Saturday, February 13, 2010

Pepsi's "Refresh"ing Campaign

Pepsi Forgoes Super Bowl for Social Media

"Pepsi refreshes the world." This message is prominent throughout the soda product's new social media site. In a risky marketing move, Pepsi decided to forgo their usual hefty commercials during the Super Bowl this year. Instead, Pepsi launched a social media
campaign designed to allow social media users to submit philanthropic ideas that are then voted on by other users. The ideas that receive the most votes will be monetarily supported by Pepsi. Pepsi has committed $20 million to the effort in an attempt to revitalize their marketing strategy.

Divided into sections like Arts and Culture or the Planet, Pepsi categorizes the ideas into monetary categories, starting with $5,000. Submissions are due by the fifteenth and are then voted on until the end of every month. Seems simple, right? Wrong. Hours upon first releasing the campaign, Pepsi's Facebook site became a sounding board for the issues with the submissions.
Technical issues kept many philanthropists from submitting their ideas and Pepsi was forced to respond to the complaints. Though the issue was soon resolved, it gave bad publicity to an effort that needed as much positive attention as possible to work. As one blogger observed, " this is not a good way to launch a massive social marketing campaign aimed at fostering warm-and-fuzzy feelings towards Pepsi."

Unfortunately, philanthropy doesn't seem to have the same "fuzzy feeling" that Cindy Crawford inspired in her famous Daisy Dukes. It was 1992 when Crawford blessed the Super Bowl by guzzling Pepsi while two little boys said that the Pepsi can was "be-a-u-tiful." The end of the 1980's and the beginning of the '90's was still characterized by the common culture. Michael Jackson, Madonna, and Cindy Crawford were huge American symbols of pop culture. Their influence seemed to be universal, so the bet on Crawford could not have been a risky one.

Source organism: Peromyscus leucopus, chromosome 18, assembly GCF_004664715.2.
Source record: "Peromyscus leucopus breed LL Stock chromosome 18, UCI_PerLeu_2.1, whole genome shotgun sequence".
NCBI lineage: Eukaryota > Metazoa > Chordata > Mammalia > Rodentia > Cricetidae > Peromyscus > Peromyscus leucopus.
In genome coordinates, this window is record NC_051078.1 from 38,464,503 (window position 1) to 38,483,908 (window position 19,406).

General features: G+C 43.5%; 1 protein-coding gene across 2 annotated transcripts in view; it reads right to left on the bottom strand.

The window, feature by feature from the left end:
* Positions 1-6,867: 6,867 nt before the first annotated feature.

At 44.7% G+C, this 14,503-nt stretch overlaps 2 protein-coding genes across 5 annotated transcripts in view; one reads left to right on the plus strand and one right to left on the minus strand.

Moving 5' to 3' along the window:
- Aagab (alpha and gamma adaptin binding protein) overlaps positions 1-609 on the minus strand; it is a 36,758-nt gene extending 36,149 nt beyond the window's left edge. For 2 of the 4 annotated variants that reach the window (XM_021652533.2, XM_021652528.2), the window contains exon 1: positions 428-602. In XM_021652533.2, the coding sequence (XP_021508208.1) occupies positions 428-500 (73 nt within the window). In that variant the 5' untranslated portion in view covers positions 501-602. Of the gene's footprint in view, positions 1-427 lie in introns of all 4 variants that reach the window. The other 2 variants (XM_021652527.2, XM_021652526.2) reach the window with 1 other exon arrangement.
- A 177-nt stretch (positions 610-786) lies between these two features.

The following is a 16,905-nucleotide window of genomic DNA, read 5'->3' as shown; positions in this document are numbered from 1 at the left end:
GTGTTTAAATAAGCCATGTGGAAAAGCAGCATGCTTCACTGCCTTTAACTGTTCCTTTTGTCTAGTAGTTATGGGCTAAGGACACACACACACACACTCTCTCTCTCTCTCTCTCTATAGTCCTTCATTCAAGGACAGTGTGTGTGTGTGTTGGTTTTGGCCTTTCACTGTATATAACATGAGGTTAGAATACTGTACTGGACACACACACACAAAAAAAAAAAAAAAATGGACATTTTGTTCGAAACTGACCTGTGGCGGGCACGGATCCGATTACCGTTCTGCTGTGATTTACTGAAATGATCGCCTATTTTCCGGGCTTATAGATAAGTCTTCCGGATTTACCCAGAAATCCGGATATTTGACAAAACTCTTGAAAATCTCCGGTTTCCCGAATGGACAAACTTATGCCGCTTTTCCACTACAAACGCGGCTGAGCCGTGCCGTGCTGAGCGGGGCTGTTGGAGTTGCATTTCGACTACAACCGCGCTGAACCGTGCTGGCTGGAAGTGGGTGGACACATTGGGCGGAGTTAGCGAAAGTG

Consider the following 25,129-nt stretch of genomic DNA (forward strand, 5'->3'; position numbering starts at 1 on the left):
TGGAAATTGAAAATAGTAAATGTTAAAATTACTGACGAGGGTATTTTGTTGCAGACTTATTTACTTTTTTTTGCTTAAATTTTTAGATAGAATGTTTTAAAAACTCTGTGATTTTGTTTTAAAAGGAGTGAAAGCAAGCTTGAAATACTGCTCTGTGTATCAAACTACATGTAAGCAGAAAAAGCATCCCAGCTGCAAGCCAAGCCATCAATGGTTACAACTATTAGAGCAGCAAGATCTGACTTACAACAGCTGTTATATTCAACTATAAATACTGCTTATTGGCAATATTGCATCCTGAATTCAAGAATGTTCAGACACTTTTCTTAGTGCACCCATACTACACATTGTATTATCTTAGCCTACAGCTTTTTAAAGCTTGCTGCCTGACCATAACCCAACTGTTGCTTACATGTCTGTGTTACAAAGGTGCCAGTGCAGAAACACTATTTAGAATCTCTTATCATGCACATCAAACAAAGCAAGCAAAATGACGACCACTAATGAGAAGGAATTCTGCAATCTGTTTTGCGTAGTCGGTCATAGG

Flash forward to now. Without such a common culture, what Super Bowl ad could compare? Pepsi may not be able to replicate their memorable ads, but they can inspire a new generation of Pepsi drinkers. Though I do not remember the original Cindy Crawford ad, I am old enough to now realize the impact of Pepsi Refresh. If Pepsi is trying to reach my generation, the Millennials, what better way than to appeal to our sense of philanthropy? The idea that Millennials, generally known for their immense interest in self, are trying to make a difference may be novel, but it is true. According to
Tactical Philanthropy
advisors, Millennials are volunteering more than any other age group. Most learn to do this act in college, as it is frequently required of most scholarship and fraternal organizations.

Social Media is a genius way to appeal to this generation as well. Asking someone my age to go to Facebook and submit an idea for a philanthropic endeavor is not hard, despite the initial technical difficulties. After just browsing through the various topics, I came across a project to provide low income mothers with diapers. It ranges from concerns like this one to providing SmartBoards to science students in rural America. However different, these projects have the same goal- to better America and the world one Pepsi (or idea) at a time. I can live without the Super Bowl commercials if it means more babies have diapers and more students have technology. Maybe I am just a typical Millennial.

By making this year's advertising about bettering each other and the planet, Pepsi has invited us to once more have that common culture. We can work together to achieve goals and can help others while we're at it. And that, more than Cindy Crawford in Daisy Dukes, is "be-a-u-tiful."

1 comment:

  1. I like that Pepsi is doing this, and I respect that they are putting their money where their mouth is by skipping the usual big Super Bowl outlay. I hope they do some good with their philanthropy, and perhaps gain some market share for their trouble.

    Of course, Coke still tastes better...